Earlier surveys showed that primary care physicians found it hard to diagnose and manage TIAs, and that they treated TIA patients less urgently than stroke victims [6–10]; almost all of these studies were based on small samples. Recently, GPs and neurologists were the target of several articles in Swiss medical journals that described how to manage patients with TIAs  and the problem of estimating risk after TIA was commonly discussed at local, national and international conferences. However, these measures may not have effectively alerted GPs to stroke risk after TIA, and their willingness to refer TIA patients for emergency evaluation has not yet been assessed.
We hypothesized that GPs would underestimate stroke risk after TIA, and that underestimates would largely account for failure to schedule tests or refer patients for emergency evaluation. Our goal was to determine how much Swiss GPs and hospital physicians (HPs) knew about stroke risk after TIA. We used a structured questionnaire to find out if GPs refer patients with suspected TIA for emergency evaluation, and statistically analysed physicians’ reasons for not immediately referring patients.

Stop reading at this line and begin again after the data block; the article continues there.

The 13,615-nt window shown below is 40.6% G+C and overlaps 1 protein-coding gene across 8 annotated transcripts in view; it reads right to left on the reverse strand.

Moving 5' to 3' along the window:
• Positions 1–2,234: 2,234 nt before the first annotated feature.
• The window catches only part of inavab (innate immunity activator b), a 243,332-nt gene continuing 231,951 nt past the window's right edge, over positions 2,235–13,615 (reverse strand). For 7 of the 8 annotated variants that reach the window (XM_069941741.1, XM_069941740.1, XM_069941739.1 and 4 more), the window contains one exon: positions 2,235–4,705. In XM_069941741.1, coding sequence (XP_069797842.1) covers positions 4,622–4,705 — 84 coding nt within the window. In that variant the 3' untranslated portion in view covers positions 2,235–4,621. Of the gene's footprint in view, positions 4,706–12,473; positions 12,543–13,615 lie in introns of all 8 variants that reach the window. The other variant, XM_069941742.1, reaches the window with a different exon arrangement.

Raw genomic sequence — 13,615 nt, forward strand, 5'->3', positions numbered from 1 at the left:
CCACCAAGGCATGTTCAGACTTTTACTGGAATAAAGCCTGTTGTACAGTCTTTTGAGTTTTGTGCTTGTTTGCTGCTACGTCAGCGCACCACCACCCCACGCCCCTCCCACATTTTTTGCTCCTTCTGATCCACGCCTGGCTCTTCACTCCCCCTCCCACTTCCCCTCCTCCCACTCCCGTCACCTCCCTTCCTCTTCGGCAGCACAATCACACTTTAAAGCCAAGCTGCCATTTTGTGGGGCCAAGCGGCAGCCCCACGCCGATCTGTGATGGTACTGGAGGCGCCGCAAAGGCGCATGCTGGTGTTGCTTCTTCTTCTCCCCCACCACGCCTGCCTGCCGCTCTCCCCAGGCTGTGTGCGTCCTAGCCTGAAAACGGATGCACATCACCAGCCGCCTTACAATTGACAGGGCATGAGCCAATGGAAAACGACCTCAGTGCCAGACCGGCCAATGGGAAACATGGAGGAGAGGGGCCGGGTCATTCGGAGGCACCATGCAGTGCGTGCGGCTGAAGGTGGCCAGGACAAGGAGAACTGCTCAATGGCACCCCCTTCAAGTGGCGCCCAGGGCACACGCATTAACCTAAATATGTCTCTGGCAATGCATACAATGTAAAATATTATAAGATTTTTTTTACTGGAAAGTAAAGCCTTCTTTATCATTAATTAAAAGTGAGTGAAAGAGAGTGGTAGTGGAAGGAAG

Study area and population
We invited the participation of all GPs and HPs (specialists in general internal medicine) in the populations of Bern, Lucerne, Solothurn, Obwalden and Nidwalden cantons, and the German-speaking areas of Fribourg and Wallis. In 2012, there were about 1.8 million people in our catchment area. Since there is no national registry of GPs, to identify GPs, we searched the registries of the national association of GPs (Schweizerische Gesellschaft für Allgemeinmedizin, SGAM) and the occupational union (Hausärzte Schweiz, MFE). SGAM and MFE gave us access to their database so we could contact GPs. We searched the institutional websites of all hospitals within the catchment area to identify HPs. Physicians provided their consent to participant implicit by replying the survey. The study was performed according to the ethical guidelines of the canton of Bern. An approval by an ethic committee was not required since data were non-medical and collected anonymously. The local ethic committee of Bern issued a waiver.